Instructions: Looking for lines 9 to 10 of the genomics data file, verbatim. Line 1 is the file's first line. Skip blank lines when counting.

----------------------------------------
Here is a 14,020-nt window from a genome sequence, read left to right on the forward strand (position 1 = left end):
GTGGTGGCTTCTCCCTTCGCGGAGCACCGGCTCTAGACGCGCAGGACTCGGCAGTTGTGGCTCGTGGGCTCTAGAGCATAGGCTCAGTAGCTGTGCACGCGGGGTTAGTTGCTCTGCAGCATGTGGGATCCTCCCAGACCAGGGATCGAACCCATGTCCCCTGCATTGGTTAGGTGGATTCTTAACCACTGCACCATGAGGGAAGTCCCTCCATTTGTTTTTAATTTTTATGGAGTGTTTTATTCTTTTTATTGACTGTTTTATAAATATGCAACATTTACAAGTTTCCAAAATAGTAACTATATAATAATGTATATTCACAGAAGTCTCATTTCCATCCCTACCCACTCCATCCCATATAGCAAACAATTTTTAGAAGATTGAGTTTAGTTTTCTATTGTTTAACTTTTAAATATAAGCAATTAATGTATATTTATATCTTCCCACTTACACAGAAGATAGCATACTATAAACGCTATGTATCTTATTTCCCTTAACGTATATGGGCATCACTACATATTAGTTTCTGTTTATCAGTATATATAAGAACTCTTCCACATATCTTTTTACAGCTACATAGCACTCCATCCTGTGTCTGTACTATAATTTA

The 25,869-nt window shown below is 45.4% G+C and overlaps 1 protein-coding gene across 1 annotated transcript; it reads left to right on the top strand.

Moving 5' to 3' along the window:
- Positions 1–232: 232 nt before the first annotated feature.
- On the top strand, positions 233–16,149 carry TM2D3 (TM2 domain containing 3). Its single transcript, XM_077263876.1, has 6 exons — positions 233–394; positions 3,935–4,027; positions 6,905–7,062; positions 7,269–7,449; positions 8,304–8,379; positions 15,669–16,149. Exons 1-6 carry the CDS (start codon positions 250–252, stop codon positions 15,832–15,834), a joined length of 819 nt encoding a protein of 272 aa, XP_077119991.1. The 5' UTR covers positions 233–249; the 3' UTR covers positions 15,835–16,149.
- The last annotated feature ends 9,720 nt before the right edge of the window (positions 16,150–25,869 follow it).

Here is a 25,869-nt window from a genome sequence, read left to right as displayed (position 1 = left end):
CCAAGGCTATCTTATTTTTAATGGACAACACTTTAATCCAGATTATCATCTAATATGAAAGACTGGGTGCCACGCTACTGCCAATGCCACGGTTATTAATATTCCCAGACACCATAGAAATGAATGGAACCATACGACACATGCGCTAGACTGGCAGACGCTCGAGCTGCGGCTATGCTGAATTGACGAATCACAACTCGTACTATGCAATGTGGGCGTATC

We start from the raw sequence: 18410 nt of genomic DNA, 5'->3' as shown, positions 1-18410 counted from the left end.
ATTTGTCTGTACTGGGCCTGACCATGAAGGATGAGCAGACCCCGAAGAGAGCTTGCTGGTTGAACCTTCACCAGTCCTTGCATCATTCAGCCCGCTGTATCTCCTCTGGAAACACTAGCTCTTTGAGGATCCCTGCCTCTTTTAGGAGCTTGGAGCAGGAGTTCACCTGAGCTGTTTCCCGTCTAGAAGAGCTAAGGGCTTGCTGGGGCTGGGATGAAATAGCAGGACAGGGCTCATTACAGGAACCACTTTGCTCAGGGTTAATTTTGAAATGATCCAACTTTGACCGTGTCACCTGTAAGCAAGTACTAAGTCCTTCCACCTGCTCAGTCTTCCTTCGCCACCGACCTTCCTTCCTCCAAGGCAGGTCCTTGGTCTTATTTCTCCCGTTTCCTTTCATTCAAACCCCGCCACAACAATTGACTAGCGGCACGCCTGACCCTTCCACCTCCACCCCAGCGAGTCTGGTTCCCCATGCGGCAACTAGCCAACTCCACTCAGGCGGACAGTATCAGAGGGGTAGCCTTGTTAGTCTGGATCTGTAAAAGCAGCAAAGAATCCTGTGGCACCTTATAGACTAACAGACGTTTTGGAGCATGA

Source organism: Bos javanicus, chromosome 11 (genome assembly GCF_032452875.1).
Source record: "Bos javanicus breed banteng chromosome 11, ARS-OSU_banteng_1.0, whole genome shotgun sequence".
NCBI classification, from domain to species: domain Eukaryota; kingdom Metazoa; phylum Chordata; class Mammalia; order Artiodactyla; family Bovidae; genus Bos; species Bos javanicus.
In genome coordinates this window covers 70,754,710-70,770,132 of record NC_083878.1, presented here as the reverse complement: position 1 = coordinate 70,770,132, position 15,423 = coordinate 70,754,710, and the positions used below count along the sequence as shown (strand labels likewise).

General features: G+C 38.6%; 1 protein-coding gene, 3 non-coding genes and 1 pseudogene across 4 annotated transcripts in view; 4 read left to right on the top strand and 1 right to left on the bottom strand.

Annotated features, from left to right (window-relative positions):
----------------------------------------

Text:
CCAAGGCTATCTTATTTTTAATGGACAACACTTTAATCCAGATTATCATCTAATATGAAAGACTGGGTGCCACGCTACTGCCAATGCCACGGTTATTAATATTCCCAGACACCATAGAAATGAATGGAACCATACGACACATGCGCTAGACTGGCAGACGCTCGAGCTGCGGCTATGCTGAATTGACGAATCACAACTCGTACTATGCAATGTGGGCGTATC

We start from the raw sequence: 18410 nt of genomic DNA, 5'->3' as shown, positions 1-18410 counted from the left end.